On 11 November 2014, at about 1130 Eastern Standard Time, a Cessna 210 aircraft, registered VH-JGA (JGA), departed from Cairns Airport, Queensland, for a scenic flight over Green Island and Arlington Reef with the pilot and four passengers on board. 

After about half an hour of local flying, the pilot returned JGA to Cairns Airport. During the approach, at about 1,000 ft above ground level, the pilot selected the landing gear down, however, the green landing gear down indicator light did not illuminate. The pilot advised the Cairns Tower air traffic controller that JGA would conduct a missed approach and requested a clearance to hold over the sea to determine the reason for the malfunction.

While holding over the sea, in the vicinity of Cairns Airport, at about 1,000 ft, the pilot conducted a landing gear emergency extension, but the left main landing gear still did not lock in the down position. The pilot contacted the operator and maintenance organisation via a mobile phone and conducted extensive trouble shooting, but was unable to get the left main landing gear to lock in the down position.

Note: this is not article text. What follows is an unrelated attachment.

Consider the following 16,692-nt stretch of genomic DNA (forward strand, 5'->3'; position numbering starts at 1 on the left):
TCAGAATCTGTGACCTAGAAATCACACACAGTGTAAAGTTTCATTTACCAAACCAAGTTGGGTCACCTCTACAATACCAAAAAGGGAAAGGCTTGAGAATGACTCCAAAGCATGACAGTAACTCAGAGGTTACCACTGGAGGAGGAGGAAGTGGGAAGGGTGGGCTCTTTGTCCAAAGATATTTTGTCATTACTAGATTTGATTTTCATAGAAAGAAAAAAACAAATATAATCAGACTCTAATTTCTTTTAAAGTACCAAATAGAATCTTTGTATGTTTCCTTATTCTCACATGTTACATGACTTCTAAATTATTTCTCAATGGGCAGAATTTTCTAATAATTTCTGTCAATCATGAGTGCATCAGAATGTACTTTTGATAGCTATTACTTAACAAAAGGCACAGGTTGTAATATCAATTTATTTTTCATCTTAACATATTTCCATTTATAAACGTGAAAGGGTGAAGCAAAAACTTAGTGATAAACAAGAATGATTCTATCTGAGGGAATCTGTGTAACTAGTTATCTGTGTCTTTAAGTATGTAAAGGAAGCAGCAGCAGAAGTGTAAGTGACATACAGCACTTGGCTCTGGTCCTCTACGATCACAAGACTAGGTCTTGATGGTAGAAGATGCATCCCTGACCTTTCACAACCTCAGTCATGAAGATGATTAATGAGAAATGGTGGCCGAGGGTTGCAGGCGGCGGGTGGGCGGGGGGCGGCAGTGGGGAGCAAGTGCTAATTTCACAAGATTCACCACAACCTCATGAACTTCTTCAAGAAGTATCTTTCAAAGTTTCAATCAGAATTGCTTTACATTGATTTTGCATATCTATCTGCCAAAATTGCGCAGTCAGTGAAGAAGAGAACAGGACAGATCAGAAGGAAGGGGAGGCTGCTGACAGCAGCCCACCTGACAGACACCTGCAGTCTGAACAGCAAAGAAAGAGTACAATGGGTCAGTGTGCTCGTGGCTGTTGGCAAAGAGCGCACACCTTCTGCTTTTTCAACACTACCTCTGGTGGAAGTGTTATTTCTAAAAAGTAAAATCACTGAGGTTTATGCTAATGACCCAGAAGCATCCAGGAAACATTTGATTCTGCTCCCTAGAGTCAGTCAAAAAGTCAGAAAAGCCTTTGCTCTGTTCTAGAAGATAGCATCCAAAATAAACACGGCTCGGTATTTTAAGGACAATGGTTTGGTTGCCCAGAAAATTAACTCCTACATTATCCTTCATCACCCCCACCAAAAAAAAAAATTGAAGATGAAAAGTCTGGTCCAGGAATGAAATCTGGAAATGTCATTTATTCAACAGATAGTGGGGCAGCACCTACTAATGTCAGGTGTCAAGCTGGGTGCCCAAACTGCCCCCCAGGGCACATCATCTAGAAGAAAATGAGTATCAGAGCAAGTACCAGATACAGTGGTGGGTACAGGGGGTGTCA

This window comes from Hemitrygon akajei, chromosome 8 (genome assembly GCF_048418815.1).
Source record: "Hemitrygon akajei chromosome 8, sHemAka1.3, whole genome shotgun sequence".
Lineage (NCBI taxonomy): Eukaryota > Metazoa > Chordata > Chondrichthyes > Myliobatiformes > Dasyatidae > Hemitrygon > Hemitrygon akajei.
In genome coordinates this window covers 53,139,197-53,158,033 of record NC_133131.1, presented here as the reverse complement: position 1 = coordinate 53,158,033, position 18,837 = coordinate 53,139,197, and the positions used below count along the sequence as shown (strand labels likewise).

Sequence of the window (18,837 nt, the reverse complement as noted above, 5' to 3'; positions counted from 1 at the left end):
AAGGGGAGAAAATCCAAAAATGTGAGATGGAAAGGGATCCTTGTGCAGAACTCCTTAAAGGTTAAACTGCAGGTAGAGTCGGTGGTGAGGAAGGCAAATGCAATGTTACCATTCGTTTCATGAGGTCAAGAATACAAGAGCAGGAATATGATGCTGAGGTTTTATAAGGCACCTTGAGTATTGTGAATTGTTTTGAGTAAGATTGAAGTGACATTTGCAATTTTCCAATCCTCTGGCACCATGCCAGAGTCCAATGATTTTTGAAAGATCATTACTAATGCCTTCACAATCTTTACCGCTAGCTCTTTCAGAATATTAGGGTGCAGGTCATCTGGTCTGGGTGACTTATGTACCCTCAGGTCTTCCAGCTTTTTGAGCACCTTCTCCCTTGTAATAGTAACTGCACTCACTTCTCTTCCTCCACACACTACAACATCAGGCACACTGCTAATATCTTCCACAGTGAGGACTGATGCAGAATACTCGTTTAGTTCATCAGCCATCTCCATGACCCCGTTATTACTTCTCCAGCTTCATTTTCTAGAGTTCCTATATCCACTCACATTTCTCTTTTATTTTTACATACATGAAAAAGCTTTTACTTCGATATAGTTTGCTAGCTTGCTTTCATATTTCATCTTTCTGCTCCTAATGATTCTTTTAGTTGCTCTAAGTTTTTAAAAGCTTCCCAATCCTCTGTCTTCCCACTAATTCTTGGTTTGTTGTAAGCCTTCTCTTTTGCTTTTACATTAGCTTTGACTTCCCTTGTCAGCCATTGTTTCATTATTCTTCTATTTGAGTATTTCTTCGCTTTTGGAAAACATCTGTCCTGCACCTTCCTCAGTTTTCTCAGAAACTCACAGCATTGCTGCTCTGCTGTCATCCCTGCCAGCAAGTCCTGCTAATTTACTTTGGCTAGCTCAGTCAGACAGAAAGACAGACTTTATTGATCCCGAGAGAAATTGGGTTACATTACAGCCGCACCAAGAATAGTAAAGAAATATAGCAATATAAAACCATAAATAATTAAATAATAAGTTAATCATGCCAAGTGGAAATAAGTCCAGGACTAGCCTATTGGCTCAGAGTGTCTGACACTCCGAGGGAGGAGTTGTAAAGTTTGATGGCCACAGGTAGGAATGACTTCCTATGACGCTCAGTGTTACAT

The pilot of JGA conducted two practice approaches to assess the aircraft configuration and landing area before beginning the approach for a wheels-up landing. The pilot extended the flaps to help slow the aircraft and, after turning onto a long final, briefed the passengers for the landing and instructed them to take up the brace position. Just prior to touchdown, the pilot turned off the master switch and moved the engine mixture control to the cut-off position. At about 1416, the aircraft landed on the fuselage underside on the grass area abeam runway 33 and came to a stop. The pilot and four passengers were uninjured and the aircraft was substantially damaged.

This accident highlights the importance of comprehensive, periodic maintenance inspections and the role of supplemental inspections in maintaining ageing aircraft.

Aviation Short Investigations Bulletin - Issue 41


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